This way gets them done in about 20 minutes each compared to over an hour each the old way for an inferior job.

    Neville
     
  6. SamSam
    Joined: Feb 2005
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    SamSam Senior Member

    Heat is bad for the bits. A rough cut with a saw, leaving as little material as possible, and finishing with the router leaves a finished edge with way less wear and tear on the carbide bit. You also might try a small stream of water on the action to cool the bit and eliminate dust.
     
  7. nevilleh
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    nevilleh Junior Member

    Thanks guys, I guess tomorrow we should try speed adjustment
     
  8. tunnels

    tunnels Previous Member

    Its real simple !!

    If it is not diamand you are wasting you time because it is never going to last !!:D

    Have diamond cutters ,Router bits and saw blades that are more than 10 years old that are cutting as good as when they were new
     
  9. waikikin
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    waikikin Senior Member

    I agree, a diamond edged holesaw & disc for the straits will be quick espescially if you make a positioning jig to speed set up & marking out.
     
  10. nevilleh
    Joined: Sep 2008
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    nevilleh Junior Member

    Hi, I have found a diamond tipped router bit , am going to check out the cost next. The holesaw idea is how we have doneit for years but the finish just isnt quite good enough . Ill let you know how we get on. Thanks
     
  11. tunnels

    tunnels Previous Member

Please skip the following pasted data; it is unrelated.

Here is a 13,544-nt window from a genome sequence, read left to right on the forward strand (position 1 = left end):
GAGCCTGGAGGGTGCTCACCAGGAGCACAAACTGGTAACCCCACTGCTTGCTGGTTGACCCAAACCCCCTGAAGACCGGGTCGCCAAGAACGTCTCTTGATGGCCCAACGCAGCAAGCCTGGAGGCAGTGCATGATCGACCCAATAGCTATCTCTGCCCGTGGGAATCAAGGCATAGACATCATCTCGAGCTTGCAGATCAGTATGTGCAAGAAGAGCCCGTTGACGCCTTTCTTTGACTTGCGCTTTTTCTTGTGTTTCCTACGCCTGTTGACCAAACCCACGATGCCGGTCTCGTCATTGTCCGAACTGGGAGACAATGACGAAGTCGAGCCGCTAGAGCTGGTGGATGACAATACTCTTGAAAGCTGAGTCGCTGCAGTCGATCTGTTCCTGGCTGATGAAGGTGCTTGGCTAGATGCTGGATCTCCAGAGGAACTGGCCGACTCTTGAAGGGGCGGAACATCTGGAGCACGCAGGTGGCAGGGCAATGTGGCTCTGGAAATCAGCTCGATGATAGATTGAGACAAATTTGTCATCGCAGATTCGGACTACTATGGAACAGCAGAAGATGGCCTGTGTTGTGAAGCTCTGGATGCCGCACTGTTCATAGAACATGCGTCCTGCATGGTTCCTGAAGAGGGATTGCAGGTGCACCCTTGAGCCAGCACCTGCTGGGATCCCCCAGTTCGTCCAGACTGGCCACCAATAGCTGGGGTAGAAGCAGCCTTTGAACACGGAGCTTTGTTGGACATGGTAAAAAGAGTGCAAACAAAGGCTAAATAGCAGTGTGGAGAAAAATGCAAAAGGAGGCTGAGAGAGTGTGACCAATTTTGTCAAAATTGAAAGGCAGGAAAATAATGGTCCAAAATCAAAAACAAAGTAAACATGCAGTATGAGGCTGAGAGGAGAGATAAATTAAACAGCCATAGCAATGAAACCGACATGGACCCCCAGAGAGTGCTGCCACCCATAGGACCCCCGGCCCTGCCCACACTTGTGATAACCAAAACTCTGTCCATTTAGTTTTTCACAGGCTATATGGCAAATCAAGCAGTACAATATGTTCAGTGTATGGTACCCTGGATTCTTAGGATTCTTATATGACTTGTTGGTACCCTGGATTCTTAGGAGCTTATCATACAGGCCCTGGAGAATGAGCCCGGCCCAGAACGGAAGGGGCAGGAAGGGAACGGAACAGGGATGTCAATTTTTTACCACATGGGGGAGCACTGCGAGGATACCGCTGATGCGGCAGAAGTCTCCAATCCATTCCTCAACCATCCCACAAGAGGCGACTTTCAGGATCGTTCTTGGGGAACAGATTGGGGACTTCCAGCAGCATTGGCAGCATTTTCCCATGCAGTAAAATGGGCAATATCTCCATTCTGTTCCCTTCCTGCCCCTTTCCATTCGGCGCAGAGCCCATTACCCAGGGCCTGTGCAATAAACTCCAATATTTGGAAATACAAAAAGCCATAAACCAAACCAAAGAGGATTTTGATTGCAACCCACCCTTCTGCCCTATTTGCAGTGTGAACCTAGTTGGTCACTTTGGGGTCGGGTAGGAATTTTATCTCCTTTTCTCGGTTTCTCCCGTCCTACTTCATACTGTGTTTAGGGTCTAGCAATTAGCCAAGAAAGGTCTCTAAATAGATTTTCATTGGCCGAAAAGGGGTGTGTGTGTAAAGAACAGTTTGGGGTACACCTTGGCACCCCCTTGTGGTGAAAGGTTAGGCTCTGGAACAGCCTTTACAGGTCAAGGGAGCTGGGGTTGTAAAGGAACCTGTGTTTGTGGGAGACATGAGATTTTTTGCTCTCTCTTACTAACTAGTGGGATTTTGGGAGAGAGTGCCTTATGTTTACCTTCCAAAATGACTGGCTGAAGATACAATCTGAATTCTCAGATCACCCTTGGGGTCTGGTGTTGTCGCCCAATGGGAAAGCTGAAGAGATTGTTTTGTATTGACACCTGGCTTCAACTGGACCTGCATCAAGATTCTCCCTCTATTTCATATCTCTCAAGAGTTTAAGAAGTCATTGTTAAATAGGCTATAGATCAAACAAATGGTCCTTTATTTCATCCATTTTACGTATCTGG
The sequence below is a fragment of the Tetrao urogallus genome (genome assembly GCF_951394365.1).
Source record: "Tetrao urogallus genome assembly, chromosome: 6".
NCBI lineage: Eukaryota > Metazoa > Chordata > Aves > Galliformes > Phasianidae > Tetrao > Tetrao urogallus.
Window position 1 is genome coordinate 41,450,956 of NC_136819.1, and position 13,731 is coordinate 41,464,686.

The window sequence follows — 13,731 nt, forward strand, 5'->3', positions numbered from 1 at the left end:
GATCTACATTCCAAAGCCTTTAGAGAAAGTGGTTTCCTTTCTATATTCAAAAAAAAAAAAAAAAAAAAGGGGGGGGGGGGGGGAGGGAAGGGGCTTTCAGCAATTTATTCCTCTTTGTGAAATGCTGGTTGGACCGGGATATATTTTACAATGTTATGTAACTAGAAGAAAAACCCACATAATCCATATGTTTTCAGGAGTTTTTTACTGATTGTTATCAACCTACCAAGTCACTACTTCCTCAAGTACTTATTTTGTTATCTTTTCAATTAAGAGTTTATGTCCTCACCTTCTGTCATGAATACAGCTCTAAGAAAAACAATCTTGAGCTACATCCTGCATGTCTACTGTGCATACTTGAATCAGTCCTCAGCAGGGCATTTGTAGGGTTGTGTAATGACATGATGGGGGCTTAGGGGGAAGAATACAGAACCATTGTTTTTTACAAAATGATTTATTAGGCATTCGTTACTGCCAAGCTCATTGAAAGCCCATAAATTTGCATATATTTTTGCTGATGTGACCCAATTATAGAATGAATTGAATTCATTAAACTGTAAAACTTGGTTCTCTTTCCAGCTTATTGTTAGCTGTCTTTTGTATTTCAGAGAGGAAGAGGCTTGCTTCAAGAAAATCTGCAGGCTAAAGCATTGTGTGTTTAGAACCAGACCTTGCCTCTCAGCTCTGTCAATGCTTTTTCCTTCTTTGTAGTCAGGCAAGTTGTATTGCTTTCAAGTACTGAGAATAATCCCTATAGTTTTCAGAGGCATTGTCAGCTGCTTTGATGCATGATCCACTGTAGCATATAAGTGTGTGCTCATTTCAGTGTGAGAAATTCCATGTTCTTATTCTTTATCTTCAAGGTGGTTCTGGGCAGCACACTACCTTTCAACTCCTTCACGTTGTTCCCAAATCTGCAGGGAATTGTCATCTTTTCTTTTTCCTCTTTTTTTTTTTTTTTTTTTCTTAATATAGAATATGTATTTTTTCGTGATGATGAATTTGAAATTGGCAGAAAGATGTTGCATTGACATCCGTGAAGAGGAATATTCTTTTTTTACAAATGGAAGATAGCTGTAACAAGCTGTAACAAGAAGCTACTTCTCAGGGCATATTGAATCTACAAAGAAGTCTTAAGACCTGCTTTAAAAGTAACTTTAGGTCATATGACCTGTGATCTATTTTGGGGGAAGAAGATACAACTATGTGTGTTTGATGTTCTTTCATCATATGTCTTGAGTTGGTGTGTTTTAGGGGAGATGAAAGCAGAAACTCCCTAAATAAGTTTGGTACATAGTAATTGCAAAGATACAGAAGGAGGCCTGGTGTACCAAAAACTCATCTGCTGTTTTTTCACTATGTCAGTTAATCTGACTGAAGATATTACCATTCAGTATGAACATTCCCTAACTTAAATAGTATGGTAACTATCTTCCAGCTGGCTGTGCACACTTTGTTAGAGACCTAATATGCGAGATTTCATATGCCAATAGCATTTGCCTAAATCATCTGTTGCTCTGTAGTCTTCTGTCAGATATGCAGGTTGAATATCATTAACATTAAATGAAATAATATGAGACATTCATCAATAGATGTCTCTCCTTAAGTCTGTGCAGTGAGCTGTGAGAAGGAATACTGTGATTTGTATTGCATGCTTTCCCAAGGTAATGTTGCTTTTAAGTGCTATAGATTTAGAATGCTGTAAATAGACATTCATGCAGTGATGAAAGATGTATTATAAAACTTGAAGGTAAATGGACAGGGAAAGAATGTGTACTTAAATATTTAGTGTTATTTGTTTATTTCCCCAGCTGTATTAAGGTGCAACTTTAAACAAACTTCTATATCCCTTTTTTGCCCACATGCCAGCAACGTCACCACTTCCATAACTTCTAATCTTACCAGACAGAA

Have always been of the belief that if you spend that little extra for good quaility tools and equipment it will last just about life time of continual use and never let you down when you need it the most but take care of it !!.
    Diamonds are forever !!just dont try cutting steel or anything other than just glass !!:):D:p:p:D
     
  12. nevilleh
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    nevilleh Junior Member

    Tunnels,

    I remember for years I cut grp with a 4" grinding blade, with the advent of the diamond disc the speed was doubled and machinery life trebbled! Hopefully i will get the same result on the router bit
     
  13. PAR
    Joined: Nov 2003
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    PAR Yacht Designer/Builder

    I wonder if a custom scupper shaped blade (or maybe half of one) could be made for the multi tools that have been showing up. Just align and push, flip align and push.
     
  14. tunnels

    tunnels Previous Member

    With diamond you get a router bit custom made then they are able to coat with diamond dust and its yours for ever ,Any shape or size .
    I went to the composits expo in shanghai last week and discovered a company that does bandsaw blades any size !, or length and deepth !!from the small to the really big because the diamond is not actuly a tooth you can have fine cut or course cut on one blade simply by taking the blade off and flipping it and then refitting , I shock my head in disbelief ! I never seen anything like it before . Fantastic !!:idea::D:p:p
     

  15. PAR
    Joined: Nov 2003
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    Location: Eustis, FL

    PAR Yacht Designer/Builder

    I wonder what those diamonds do to the wheels and guides on the band saw.